But if they did that they couldn’t tell you that you need to buy a new computer to take full advantage of iOS mac! It’s all about throwing away your old hardware cause you can’t upgrade anything in it and buying a new computer (I mean reinvesting more of your money to Apple).
 

pastrychef

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But if they did that they couldn’t tell you that you need to buy a new computer to take full advantage of iOS mac! It’s all about throwing away your old hardware cause you can’t upgrade anything in it and buying a new computer (I mean reinvesting more of your money to Apple).

There's a real easy solution to this. Don't buy in to the ecosystem in the first place.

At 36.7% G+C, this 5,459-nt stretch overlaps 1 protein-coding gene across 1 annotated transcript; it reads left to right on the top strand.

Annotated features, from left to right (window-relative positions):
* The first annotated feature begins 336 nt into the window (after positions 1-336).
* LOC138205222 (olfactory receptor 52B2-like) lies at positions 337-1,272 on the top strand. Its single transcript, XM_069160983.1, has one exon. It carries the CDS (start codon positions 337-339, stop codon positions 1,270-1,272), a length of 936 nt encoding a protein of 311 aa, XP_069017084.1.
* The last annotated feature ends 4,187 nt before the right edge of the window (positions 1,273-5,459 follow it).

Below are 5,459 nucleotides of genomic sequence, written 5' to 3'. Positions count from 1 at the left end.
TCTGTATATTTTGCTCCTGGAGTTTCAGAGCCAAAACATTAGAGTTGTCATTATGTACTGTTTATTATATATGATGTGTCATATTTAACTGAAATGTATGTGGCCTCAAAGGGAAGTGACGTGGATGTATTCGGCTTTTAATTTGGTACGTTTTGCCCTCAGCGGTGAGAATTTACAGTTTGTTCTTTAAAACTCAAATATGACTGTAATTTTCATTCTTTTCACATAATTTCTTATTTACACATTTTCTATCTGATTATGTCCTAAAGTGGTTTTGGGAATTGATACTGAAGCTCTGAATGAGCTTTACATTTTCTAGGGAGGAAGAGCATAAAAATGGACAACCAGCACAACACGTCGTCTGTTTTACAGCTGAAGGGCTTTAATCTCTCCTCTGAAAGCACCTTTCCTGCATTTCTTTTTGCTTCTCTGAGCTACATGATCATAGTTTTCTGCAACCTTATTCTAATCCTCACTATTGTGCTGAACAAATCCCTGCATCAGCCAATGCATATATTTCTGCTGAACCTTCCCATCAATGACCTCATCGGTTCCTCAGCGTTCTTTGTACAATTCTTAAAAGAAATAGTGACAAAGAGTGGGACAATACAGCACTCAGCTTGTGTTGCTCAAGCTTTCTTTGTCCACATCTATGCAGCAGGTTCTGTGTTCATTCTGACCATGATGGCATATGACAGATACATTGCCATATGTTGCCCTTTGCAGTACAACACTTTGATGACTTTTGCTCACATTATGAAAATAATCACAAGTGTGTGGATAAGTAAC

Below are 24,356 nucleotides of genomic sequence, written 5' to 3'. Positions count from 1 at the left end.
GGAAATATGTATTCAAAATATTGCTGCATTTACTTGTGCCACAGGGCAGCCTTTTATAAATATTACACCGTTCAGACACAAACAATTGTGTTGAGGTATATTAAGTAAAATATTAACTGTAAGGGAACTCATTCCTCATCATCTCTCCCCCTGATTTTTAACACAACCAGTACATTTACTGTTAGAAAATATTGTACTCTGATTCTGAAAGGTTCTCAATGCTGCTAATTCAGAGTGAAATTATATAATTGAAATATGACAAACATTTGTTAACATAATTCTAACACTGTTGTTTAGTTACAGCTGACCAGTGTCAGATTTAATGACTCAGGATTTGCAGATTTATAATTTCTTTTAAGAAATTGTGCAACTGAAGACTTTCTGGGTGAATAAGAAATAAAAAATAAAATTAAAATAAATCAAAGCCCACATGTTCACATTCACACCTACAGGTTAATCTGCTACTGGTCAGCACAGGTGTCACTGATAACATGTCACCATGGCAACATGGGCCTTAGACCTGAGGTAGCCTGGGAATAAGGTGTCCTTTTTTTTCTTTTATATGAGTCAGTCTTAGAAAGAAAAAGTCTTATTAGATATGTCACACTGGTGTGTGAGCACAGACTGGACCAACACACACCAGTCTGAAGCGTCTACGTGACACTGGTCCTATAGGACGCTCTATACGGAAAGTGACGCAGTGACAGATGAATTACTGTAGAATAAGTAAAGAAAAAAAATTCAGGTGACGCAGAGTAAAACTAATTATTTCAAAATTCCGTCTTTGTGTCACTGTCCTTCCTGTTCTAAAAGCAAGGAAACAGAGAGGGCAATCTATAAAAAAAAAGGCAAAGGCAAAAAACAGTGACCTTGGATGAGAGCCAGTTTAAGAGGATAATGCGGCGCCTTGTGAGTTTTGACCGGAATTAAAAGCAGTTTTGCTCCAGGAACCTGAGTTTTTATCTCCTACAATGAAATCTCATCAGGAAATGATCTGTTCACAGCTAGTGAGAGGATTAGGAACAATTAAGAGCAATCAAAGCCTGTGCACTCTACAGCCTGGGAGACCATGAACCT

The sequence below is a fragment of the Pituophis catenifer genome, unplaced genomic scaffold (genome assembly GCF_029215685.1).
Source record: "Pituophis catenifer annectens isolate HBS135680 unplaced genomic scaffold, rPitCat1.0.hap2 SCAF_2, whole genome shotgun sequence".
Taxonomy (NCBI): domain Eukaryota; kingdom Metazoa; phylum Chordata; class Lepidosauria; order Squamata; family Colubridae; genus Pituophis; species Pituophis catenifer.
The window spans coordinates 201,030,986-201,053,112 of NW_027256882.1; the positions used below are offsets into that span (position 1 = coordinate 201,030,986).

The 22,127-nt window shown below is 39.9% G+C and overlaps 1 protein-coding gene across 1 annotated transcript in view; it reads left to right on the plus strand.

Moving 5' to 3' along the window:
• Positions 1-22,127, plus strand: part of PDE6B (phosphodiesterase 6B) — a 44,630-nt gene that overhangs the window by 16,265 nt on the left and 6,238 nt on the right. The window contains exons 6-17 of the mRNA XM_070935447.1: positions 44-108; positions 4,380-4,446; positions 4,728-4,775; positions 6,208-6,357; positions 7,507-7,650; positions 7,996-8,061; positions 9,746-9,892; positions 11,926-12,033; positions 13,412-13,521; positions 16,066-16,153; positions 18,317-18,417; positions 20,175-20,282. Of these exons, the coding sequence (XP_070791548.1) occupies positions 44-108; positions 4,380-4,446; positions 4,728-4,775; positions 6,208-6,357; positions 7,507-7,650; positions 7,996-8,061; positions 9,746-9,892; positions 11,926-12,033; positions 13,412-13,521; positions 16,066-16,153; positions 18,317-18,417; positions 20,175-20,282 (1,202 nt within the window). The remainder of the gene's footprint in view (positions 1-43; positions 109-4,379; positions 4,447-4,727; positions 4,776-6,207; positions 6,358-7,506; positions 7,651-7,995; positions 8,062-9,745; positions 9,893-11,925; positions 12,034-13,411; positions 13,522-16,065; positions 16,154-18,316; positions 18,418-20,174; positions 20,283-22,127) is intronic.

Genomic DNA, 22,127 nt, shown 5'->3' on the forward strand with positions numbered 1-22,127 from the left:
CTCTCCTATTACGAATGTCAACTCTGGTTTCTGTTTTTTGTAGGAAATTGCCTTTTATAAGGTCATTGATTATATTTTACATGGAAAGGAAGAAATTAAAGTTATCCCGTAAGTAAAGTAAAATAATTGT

You can continue to use your 286 and upgrade to Windows 10.

If you do buy in to the ecosystem, accept the consequence that Apple depreciates old hardware at a fairly rapid pace.
 
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pastrychef

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There's so much complaining here, it's sickening. If there's something that displeases you, do something about it rather than complain.

Don't like the direction that macOS is heading? Stop using macOS.
Don't like the planned obsolescence of Apple hardware? Don't buy Apple hardware.

I remember being in a bar and a guy telling me how depressed he was that his girl left him and how he wanted to kill himself. I said the exact same thing to him, stop complaining and go do it. I told him of a really tall building about two block away where if he jumped, it would be fool-proof.